Lake Placid was the first FIS Freestyle Aerials World Cup of the season – and my first time competing on the world stage.
It went nothing like I wanted it to, and nothing like I had planned for. The lead up was hard, and my jumps were nowhere near where I was or knew I was capable of.
The day before the competition I had landed on top of the knoll pile. This is when a skier ski’s into the jump too slow (due to wind and snow what was unpredictable), and barely makes it off. Though I managed to get off the jump and still do 2 rotations, I landed flat on my face and stomach on the flat area behind the jump before the landing hill starts. Boy, did it knock the wind out of me. And also, my confidence. Since that I had a hard time getting my jumps back to normal.
I jumped in my first world cup – and didn’t land. Results were never something I was expecting in my first season – but I did expect to jump how I previously trained and how I know I can jump. It was a disappointing day and I knew I was a better competitor than that.
And it hurt. It hurt because I knew I was better than this. But I just couldn’t seem to find it within me at that point in time.
Those weeks tested me, and my patience also.
I had to dig deep. I sat by myself many times and asked myself why I am here.
I sat there and considered what the point of doing this is, if I’m not having fun. It sounds cliché I know, but truly. I definitely don’t do it for the money, I don’t do it for anything else other than how much I truly love this sport Freestyle Aerial skiing. Regardless of the results now and in the future, I am in love with the adrenaline this sport makes me feel. I will bring this with me wherever I go in this season (and in my whole career).
Next, was the World Championships in Deer Valley, Utah. This was the event I had been aiming for since I started training for the summer at the beginning of the year. But due to some windy circumstances – I over rotated, landed on my back and concussed myself.
It was heartbreaking. When you work so hard for something and get so close to achieving it. And whilst I love watching everyone compete, the worst part is sitting on the sidelines, knowing you could have been up there competing for your country. But that is life, and that is sport. Sometimes it sucks, it hurts to keep your head held up high, and it’s not always fair.
One thing I have learn over the past year is how resilient you can be if you really want something.
All I can do in these circumstances is never give up and keep going until I reach where I know I can be.
The next World Cup was in Moscow, Russia. I wanted so badly to compete there and show what I could do. But due to the concussion coupled with a stomach virus that lasted 6 days with no proper meals, I did not end up getting off the jump. I was frustrated, and that is an understatement.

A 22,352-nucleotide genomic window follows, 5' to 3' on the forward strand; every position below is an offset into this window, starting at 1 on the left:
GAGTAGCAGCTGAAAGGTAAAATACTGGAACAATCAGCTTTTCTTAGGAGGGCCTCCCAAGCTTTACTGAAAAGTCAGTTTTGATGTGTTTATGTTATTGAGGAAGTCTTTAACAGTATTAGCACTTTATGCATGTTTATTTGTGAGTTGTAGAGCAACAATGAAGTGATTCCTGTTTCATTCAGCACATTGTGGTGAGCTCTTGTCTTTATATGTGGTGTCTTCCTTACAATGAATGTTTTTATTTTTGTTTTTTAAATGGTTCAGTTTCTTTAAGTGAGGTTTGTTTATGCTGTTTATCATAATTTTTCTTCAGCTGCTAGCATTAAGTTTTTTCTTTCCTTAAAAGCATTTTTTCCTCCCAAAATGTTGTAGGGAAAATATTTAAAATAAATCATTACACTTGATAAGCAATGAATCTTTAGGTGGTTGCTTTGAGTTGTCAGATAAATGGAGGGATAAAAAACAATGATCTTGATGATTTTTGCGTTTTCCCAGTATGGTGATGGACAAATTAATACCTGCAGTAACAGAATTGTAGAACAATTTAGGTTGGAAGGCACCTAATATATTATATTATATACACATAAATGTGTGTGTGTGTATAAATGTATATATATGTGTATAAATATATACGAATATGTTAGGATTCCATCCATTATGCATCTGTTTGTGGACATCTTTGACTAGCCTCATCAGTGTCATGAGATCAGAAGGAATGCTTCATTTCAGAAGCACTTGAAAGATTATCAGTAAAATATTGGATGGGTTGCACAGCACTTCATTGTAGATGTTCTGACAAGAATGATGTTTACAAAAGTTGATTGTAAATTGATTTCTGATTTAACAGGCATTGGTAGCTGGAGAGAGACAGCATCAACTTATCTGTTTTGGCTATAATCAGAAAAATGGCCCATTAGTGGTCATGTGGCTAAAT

Next up was Minsk. Due to windy conditions, training was limited, and it wasn’t until competition day that I was able to go off the double again since my concussion. I ended up 13th that day – I was happy with my jump but 13th is a hard position to be in because that means you miss out on finals by one spot. The next day they held the first Synchro Aerials Event. I was partnered with my team mate (and 2015 World Champion) Laura Peel – which we ended up placing 3rd. It’s such a great event and in a sport that is solely focused on an individual’s performance, it was a breath of fresh air to be in a partnership. I want to push it become a World Cup event and further to that, an Olympic event.
The last stop of the tour was China. I felt good about this event, and I was ready. My training was some of the best I had this season, and so was my confidence. Unfortunately, the warm weather and wind, and my lack of experience left me to finish on not so desirable jumps.
Now the season was over.
This was my first World Cup Tour and my first season competing with 2 new skills. Unfortunately, my competition results didn’t reflect the better part of my training. I had some ups, and some real downs, but learnt more than what I could have possibly imagined. I am overall completely happy with my training on and off the snow, and I ignited a bright fire within myself to become the athlete I want to be (and that I know I can be).
None of this would have been possible without the support team surrounding me this year, to them I am extremely grateful.
I’m already hungry for the next season, where I will be doing new jumps, climbing the ladder and keeping my eyes on the prize.